Feyli Lurs, Feyli Kurds or Feylis (Feyli Lurish: لوره یل فه یلی) are a part of Lur people mainly live in Lorestan, Kermanshah and Ilam. The Safavid era historian, Mirza Muhammad Husein Mostowfi (1749 A.D), classified Feyli alongside Laki, Bakhtiari and Mamasani as four subgroup of Lurish people. Austen Henry Layard (1887) described Feylis as the largest and the most powerful of Lur tribes inhabiting the mountains to the north of Dezful. Lurish is related to Indo Iranian language. Feyli lurs in Iraq live mainly in Maysan, Diyala, Wasit.
The territory inhabited by the Pahli/Fayli people was known as "Pahla" (meaning "Parthia") since the 3rd century AD, outside proper Parthia (or Khorasan Province) in Iran. The name "Pahla" was also used for the area by the early Muslims until the 13th century. Lurs have later captured the region of Ilam (old name: Pahlah) to replace it to Lorestan. Nowadays, Pahleh is a city in Ilam Province.
Feyli Lurs are a community living in Baghdad and the Diyala Province of Iraq around Mandali, and across the Iranian border, mainly in the provinces of Luristan and south of Ilam. The Fayli are an important community within the wider luri people. Faylee (Faylee, Faili, or Feli) Iraqi Lurs are part of the Lurish population in Iraq and an integral part of the Lurish nation, though others believe they are much more related to Persians. Faylee have themselves shown, over the years, and still show this fact and reality by words and deeds. They speak Feyli, a dialect that belongs to the Lurish language. Feyli is spoken particularly on both sides of the border areas between Iraq and Iran. In addition to their Feyli Lurish dialect, a special Lurish clothing distinguishes Feyli Lurs from other Lurish subgroups.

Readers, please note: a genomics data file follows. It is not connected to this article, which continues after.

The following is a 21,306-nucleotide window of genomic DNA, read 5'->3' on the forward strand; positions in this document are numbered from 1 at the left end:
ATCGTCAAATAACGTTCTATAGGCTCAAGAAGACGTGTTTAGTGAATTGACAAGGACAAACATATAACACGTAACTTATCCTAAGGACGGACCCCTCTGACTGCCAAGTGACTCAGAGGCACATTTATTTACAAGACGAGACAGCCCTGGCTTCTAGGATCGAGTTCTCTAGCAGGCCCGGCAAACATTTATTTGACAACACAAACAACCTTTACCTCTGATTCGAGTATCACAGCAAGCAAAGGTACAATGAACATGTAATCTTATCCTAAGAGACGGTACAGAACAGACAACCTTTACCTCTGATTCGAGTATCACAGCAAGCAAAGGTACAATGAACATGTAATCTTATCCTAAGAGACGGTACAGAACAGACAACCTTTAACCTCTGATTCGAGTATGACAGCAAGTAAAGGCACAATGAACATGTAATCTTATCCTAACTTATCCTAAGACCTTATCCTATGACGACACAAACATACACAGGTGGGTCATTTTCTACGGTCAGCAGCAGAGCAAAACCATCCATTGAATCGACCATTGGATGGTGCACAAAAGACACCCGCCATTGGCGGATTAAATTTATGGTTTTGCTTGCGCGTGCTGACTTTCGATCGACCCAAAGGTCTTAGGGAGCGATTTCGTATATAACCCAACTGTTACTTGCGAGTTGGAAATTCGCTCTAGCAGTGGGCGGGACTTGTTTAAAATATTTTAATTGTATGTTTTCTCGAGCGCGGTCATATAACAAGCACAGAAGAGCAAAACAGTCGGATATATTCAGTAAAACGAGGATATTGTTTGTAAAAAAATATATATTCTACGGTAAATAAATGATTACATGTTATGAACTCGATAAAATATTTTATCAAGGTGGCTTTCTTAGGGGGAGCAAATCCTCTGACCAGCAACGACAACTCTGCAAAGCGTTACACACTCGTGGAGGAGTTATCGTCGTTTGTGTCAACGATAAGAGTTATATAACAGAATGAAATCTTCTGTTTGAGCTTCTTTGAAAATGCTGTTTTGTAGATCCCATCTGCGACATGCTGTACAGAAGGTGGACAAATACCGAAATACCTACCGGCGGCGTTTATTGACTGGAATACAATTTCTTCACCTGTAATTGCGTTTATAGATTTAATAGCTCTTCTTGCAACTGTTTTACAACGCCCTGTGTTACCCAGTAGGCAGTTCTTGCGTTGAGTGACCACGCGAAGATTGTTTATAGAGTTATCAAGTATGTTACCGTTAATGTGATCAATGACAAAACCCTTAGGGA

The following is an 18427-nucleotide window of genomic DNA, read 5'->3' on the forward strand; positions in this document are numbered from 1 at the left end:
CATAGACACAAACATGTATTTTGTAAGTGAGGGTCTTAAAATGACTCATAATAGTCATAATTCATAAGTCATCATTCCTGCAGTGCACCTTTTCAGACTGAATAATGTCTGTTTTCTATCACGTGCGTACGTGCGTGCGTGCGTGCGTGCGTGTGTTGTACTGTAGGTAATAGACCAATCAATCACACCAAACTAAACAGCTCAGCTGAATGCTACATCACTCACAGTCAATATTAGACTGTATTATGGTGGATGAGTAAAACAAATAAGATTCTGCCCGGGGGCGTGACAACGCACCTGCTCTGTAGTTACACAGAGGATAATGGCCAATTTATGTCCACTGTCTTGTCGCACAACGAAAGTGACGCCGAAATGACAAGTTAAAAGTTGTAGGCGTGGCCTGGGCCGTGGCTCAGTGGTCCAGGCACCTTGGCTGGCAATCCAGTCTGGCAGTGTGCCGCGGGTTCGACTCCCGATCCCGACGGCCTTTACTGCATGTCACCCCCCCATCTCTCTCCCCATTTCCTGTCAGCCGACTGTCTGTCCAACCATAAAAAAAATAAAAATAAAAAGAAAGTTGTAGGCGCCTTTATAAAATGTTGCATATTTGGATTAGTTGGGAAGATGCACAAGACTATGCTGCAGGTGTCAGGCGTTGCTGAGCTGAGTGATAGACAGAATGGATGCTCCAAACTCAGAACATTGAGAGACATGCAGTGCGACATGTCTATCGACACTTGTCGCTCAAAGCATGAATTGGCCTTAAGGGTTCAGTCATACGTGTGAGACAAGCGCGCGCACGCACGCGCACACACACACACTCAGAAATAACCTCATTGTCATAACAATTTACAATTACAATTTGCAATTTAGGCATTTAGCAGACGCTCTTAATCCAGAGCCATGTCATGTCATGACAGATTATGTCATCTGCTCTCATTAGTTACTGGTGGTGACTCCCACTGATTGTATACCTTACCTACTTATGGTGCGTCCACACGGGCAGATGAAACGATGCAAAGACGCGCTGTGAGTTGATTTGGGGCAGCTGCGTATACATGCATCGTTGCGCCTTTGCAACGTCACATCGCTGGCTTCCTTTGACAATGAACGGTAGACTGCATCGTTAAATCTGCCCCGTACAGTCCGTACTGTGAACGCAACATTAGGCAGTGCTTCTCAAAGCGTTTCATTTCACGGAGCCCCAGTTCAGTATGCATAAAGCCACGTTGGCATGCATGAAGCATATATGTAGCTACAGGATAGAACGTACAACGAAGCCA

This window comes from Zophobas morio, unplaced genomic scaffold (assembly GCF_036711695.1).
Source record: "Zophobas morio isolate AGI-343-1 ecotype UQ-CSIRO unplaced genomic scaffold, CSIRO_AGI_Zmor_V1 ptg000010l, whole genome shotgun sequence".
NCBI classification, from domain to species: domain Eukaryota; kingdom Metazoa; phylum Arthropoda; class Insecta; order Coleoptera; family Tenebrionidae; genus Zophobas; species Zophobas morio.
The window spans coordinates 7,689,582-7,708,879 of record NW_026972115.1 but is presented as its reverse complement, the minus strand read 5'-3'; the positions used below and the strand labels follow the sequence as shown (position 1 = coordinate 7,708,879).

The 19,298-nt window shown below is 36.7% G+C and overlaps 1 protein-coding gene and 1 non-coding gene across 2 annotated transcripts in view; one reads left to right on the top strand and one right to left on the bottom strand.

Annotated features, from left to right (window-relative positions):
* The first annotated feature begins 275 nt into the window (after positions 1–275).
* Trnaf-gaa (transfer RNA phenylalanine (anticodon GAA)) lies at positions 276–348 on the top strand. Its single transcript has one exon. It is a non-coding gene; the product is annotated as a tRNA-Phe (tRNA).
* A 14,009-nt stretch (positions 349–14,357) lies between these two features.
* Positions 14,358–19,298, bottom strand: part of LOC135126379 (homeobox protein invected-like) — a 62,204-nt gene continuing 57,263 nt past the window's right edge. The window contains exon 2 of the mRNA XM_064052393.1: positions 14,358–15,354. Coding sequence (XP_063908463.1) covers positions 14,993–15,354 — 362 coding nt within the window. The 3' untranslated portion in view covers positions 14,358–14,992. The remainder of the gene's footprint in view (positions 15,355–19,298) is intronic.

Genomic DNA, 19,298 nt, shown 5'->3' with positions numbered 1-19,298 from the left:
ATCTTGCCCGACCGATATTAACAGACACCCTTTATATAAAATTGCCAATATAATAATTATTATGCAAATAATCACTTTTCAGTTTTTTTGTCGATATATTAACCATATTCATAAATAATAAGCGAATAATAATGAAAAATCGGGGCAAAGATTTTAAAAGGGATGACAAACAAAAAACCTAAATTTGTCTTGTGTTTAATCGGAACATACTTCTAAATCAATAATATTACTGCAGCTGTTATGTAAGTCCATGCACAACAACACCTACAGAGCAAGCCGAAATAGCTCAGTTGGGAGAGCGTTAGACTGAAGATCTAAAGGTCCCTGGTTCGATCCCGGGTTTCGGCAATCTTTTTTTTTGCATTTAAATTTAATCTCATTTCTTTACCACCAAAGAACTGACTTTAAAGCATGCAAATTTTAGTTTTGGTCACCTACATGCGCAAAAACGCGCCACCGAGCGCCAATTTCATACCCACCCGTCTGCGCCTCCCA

Since ancient times, the Feylis have lived in the border area between Iraq and Iran, which consists of both sides of the Zagros Mountains, which they call it Kabir Kuh, "the great mountain". The areas on the Iraqi side from north to south are the following: some parts of Shahraban (now called Miqdadiyah), Khaneqin, Mandali, Badrah, Zurbatiyah, Gassan, Al–Kut and Al-Azizyah. They also reside in a number of cities in the area of Shaikh Sa’ad, Ali Al Sharqi, Ali Al-Garbi and Al–Kufa, which is 170 kilometres (110 mi) south of Baghdad. However, as early as the first decade of the 20th century, many Feylis moved to Baghdad and lived in its center. Consequently, there are some areas which are named after them, such as the Kurdish quarter, the Kurdish alley, and the Kurdish Street.On the Iranian side, the Feylis live in the following areas, from north to south: Kermanshah, Qasr-e Shirin, Eslamabad-e Gharb, Gilan Gharb, Eyvan, Sirvan, Chardavol, Ilam, Chavar, Badreh, Dehloran, Abdanan, Darreh Shahr, Meymeh, Pahleh .
The roots of the Feyli go back to the Parthian/Pahlawi/Pahlawanid settlements of the 2nd century BC. Archaeological evidence from the Ilam Province in Iran indicates that some proportions of Fayli might have been Nestorian Christians until the 18th century. The conversion to Shia form of Islam seem to have begun under the Safavid dynasty (1507–1721) of Persia/Iran, Faylis today are primarily Imami Shias like the Persians, kurds and the Azeris, as well as the majority of the Iraqi Arabs.
In modern times the Feylis have been subject to state persecution. They are considered as a stateless people, with both Iran and Iraq claiming they are citizens of the other country. In the mid 1970s, Iraq expelled around 40,000 Feyli's who had lived for generations near Baghdad and Khanaqin, alleging that they were Iranian nationals.